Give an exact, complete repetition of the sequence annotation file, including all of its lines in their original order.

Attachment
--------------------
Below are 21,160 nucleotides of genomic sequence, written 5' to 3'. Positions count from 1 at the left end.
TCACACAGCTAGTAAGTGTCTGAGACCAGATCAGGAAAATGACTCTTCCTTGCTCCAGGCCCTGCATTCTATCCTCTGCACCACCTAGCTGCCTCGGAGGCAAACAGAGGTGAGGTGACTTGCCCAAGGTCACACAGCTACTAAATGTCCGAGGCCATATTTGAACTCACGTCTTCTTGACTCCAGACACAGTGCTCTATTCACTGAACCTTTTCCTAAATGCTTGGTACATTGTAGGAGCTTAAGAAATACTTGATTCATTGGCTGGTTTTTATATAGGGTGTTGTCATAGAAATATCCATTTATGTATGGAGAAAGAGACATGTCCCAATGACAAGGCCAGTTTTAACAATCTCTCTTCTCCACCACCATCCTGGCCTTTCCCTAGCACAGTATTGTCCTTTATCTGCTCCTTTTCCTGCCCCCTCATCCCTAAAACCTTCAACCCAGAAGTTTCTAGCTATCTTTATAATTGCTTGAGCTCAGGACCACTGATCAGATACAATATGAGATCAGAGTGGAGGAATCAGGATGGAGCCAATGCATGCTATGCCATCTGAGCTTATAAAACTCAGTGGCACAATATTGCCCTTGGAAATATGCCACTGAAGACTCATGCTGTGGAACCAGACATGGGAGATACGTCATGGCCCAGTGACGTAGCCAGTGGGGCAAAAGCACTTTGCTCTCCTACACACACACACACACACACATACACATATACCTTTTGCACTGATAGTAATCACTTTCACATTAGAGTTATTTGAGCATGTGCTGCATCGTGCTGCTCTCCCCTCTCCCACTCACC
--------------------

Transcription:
Below are 21,160 nucleotides of genomic sequence, written 5' to 3'. Positions count from 1 at the left end.
TCACACAGCTAGTAAGTGTCTGAGACCAGATCAGGAAAATGACTCTTCCTTGCTCCAGGCCCTGCATTCTATCCTCTGCACCACCTAGCTGCCTCGGAGGCAAACAGAGGTGAGGTGACTTGCCCAAGGTCACACAGCTACTAAATGTCCGAGGCCATATTTGAACTCACGTCTTCTTGACTCCAGACACAGTGCTCTATTCACTGAACCTTTTCCTAAATGCTTGGTACATTGTAGGAGCTTAAGAAATACTTGATTCATTGGCTGGTTTTTATATAGGGTGTTGTCATAGAAATATCCATTTATGTATGGAGAAAGAGACATGTCCCAATGACAAGGCCAGTTTTAACAATCTCTCTTCTCCACCACCATCCTGGCCTTTCCCTAGCACAGTATTGTCCTTTATCTGCTCCTTTTCCTGCCCCCTCATCCCTAAAACCTTCAACCCAGAAGTTTCTAGCTATCTTTATAATTGCTTGAGCTCAGGACCACTGATCAGATACAATATGAGATCAGAGTGGAGGAATCAGGATGGAGCCAATGCATGCTATGCCATCTGAGCTTATAAAACTCAGTGGCACAATATTGCCCTTGGAAATATGCCACTGAAGACTCATGCTGTGGAACCAGACATGGGAGATACGTCATGGCCCAGTGACGTAGCCAGTGGGGCAAAAGCACTTTGCTCTCCTACACACACACACACACACACATACACATATACCTTTTGCACTGATAGTAATCACTTTCACATTAGAGTTATTTGAGCATGTGCTGCATCGTGCTGCTCTCCCCTCTCCCACTCACC